Cleaning out the house that my parents called their own for 57 years is, initially, an exercise in futility and heartbreak. You walk a guilt-strewn tightrope. Should we keep this or that certain artifact left behind following Dad's death in March? Or is it, at best, another inanimate object that loses its symbolic representation? Might it best be remanded to the junk pile of history?
Here's the best answer I can offer: I know that I don't know. I know all that furniture they got during the Carter Administration served its purpose. The not-so-comfortable sofa; the outdated chairs; the silly lamps with shades shaped like retro hair dryers in beauty parlors; the kitchen appliances that could have been props in TV sitcoms like "All in the Family."
Then there are the things we've unearthed in the basement. Books so old, the publishers' addresses lacked ZIP Codes; the final edition of the Washington Star in 1981; a beer sign that flashed "Michelob." (Is that still even brewed?) And who can forget the vintage electric pinball machine we salvaged from a vending company in 1967? Yes, it worked well for many years after. Eventually, though, the novelty of the relic wore off, the ding-ding-ding of its bell fell silent. What to do with it? The vote was unanimous: Send it to penny-arcade heaven. Too broken down to fetch anything on eBay.
As we dug into piles of paperwork lovingly stored in giant, bulging manila folders, we seized upon a stack of forgotten diaries. After literally blowing the dust off, we searched them and discovered that our dad, the stoic and upright World War II hero, somehow found time in his busy schedule running a bunch of restaurants to make daily entries. The best we could figure, his first recording came in 1961. That's when he noted that three of his four kids were now in elementary school and that JFK had brought something called "Camelot" to the White House. His last one came around 2009, about the time his health started to fail.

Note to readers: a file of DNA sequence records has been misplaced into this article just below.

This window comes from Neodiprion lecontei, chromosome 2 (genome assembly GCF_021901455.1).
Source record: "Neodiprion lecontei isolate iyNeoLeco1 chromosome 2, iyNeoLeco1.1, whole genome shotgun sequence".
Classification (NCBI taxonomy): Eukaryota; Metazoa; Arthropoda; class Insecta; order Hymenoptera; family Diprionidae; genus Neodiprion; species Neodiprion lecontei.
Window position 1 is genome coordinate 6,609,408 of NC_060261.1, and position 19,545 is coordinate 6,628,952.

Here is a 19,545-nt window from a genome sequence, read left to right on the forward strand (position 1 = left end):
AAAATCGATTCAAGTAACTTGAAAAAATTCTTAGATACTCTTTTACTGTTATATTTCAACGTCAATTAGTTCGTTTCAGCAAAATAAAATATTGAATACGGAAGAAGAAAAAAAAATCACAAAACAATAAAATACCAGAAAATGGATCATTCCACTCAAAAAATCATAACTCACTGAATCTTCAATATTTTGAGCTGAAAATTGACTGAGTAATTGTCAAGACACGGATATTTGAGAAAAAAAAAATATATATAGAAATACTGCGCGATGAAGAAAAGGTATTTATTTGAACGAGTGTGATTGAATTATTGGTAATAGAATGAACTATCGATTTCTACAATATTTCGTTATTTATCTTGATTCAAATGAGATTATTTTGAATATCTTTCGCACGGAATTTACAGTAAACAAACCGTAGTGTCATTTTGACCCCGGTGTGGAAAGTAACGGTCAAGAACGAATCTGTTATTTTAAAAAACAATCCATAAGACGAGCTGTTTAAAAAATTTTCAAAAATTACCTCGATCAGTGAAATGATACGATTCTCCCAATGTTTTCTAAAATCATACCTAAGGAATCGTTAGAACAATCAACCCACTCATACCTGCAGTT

My brother, Dean, an ophthalmologist at Johns Hopkins, put it best: "We never thought he was paying attention to us. Burying his head in the evening paper was just a ruse. We were too young and too wrapped up in our own lives to realize. Fact is, Dad was paying close attention. He didn't miss a trick."
"Tony called today," he scribbled, adding this note about my wife: "Mary feels under the weather."
"Kristin graduated from University of Baltimore law school today," came an entry about my niece. "She's looking at a house in Federal Hill with an option to buy."
Then this one, short and to the point, about his grandson (my son): "Andrew born at Georgetown Hospital at 5:57 p.m."
But my favorite entry came back in the mid-1960s. The subject was his wife: "Vicki on her high horse. Walked to the bank. Stopped off at Fred and Harry's [a long-gone bar] for a beer. Then back home."
The things in life that are fashioned of wood and plastic and steel, for me, lose their luster. When it comes to my parents, the most important parts of them they can leave behind are their words. Words (yeah, I'm partial) are reflections bubbling up from the soul, musings that matter, even if they come across as applicable only to a select few eyes. Words are a keepsake that trump vases from an exuberant flea market in Italy. Or cute angel figurines. Or commemorative plates that graced their living room walls since we were all walking around humming "Tie a Yellow Ribbon 'Round the Old Oak Tree."
Along with the wedding ring, watches and ancient container of talcum powder I plucked from Dad's dresser, two items — both involving writing — resonate. The first was the hospital bracelet I got when I had my tonsils removed in 1959; the other came six years earlier. It was in the form of a canceled check made out to a hospital for $100. That's what it cost for me to be born, a lot of dough in 1953. I hope the investment yielded strong and consistent dividends.
Tony Glaros writes from his home in Laurel. His email is email@example.com.